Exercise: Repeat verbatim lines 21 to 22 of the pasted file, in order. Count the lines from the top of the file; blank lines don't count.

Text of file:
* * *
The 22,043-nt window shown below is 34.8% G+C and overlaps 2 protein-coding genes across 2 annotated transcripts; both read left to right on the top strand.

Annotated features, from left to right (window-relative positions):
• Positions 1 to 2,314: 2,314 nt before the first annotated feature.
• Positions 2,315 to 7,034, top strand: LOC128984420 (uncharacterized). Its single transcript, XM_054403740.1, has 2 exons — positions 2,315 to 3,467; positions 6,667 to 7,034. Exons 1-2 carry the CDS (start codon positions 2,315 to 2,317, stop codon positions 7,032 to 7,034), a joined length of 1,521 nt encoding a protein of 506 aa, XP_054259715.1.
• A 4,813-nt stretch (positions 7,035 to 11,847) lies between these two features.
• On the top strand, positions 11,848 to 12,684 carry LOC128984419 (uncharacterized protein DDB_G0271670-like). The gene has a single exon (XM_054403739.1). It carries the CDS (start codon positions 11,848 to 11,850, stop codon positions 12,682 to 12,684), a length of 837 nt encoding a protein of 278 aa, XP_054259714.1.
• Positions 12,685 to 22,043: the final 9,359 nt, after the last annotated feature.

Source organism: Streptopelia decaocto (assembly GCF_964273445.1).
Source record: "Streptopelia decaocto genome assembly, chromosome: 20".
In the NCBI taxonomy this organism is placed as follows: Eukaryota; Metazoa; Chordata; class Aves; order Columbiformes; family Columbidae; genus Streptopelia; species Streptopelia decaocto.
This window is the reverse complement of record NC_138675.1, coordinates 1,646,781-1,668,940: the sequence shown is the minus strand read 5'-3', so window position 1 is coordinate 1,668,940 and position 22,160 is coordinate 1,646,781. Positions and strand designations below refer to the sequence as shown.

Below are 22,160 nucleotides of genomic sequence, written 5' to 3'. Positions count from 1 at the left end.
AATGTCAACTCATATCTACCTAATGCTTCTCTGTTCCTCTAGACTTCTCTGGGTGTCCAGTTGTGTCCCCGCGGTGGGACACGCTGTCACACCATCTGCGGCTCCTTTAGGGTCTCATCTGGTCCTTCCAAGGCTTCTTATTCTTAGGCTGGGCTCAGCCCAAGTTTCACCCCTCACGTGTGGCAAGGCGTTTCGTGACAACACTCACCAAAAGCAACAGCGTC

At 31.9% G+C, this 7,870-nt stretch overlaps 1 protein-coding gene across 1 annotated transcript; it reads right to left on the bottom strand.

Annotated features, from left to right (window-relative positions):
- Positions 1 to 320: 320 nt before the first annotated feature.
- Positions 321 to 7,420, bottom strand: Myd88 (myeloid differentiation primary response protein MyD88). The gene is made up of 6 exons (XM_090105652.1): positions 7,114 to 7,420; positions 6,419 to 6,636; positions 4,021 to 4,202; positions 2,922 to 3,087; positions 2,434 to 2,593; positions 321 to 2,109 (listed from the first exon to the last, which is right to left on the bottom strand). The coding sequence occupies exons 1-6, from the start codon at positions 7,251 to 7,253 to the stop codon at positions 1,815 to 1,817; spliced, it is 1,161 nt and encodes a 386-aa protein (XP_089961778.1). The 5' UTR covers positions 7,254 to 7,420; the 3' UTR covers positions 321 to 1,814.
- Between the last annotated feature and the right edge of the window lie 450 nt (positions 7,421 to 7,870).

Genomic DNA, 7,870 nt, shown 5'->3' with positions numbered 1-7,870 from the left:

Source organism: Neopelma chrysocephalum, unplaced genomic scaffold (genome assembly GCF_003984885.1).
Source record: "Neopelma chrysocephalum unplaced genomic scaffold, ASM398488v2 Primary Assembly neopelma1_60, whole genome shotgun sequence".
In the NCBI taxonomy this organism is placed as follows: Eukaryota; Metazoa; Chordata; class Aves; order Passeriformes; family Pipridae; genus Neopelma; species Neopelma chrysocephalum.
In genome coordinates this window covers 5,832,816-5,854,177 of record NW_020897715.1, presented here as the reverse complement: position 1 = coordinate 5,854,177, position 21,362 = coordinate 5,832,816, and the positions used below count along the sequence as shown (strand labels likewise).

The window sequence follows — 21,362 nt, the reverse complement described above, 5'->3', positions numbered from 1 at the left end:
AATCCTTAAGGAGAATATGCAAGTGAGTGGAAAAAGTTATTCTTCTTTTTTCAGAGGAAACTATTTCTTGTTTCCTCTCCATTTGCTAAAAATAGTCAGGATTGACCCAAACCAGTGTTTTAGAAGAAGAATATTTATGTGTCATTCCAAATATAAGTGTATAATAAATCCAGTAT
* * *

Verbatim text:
Source record: "Neopelma chrysocephalum unplaced genomic scaffold, ASM398488v2 Primary Assembly neopelma1_60, whole genome shotgun sequence".
In the NCBI taxonomy this organism is placed as follows: Eukaryota; Metazoa; Chordata; class Aves; order Passeriformes; family Pipridae; genus Neopelma; species Neopelma chrysocephalum.